Democrat Robert Eliason will retain his seat for a second term as North Las Vegas constable.
Eliason beat Republican challenger Jimmy Vega with 65.6 percent of the vote as of 12:20 a.m. Wednesday. At the same time, Vega had 34.4 percent of the vote.
County constables act as a civil arm of law enforcement. Their duties include carrying out evictions, serving court papers and processing abandoned vehicle complaints.
Both candidates for North Las Vegas constable, a job with a base salary of about $103,000, ran under a cloud of controversy. Eliason has violated Nevada law during his tenure by not being a certified peace officer.
He is suing Clark County, arguing that a neurological disorder stops him from fulfilling a physical requirement of the certification. He also contends the requirement violates Nevada’s state constitution by only applying to Henderson and North Las Vegas, and not constable offices in less-populated areas.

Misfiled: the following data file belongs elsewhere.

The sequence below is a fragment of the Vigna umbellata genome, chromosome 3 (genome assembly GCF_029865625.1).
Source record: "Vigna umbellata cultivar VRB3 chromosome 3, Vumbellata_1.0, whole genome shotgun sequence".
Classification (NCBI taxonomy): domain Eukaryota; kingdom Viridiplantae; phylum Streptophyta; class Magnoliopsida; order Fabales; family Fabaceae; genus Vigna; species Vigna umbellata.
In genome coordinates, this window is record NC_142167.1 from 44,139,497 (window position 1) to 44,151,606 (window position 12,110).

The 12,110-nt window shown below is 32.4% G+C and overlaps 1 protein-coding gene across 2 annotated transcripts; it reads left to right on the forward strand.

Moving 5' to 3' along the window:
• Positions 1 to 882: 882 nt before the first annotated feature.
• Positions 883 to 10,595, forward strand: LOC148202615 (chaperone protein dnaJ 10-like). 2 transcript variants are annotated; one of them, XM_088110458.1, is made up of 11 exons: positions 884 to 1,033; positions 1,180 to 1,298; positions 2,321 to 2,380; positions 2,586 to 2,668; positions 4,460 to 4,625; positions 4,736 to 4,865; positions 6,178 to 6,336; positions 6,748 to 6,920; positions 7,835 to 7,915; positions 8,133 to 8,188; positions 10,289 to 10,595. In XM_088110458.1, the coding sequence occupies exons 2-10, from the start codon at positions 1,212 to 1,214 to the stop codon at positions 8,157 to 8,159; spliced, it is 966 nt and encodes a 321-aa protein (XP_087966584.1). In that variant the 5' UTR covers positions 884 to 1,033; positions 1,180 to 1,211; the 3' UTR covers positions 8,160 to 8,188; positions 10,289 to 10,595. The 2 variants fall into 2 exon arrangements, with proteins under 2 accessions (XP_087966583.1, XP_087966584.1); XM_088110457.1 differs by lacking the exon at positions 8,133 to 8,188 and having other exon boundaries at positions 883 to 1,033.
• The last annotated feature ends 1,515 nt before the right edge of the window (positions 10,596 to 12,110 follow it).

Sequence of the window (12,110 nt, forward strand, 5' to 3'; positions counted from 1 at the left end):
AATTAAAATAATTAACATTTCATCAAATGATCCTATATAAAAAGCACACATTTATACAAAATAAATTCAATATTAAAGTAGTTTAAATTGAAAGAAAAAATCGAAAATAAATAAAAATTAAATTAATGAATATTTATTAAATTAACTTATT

Vega is certified, but is under police investigation. Search warrants obtained by the Las Vegas Review-Journal last month show investigators are working to determine where Vega lives. The Nevada secretary of state’s office cleared Vega of a residency complaint in September.
As of early Wednesday, unofficial election results showed Republican Kenny Taylor likely will beat Democrat Joe Pitts in the race for Henderson constable.
Taylor, a state transportation authority investigator, received 54.3 percent of votes as of 12:20 a.m. Pitts, a retired Henderson firefighter, trailed with 45.7 percent of votes cast.
Longtime Henderson Constable Earl Mitchell decided to drop out of his run for a seventh term after the Review-Journal uncovered questionable spending this year.
Pitts ran in support of transferring duties of the office to the Metropolitan Police Department.
Incumbent constables Steve Hampe of Boulder City, Gary Rogers of Goodsprings, Jordan Ross of Laughlin and Duane Thurston of Mesquite ran unopposed.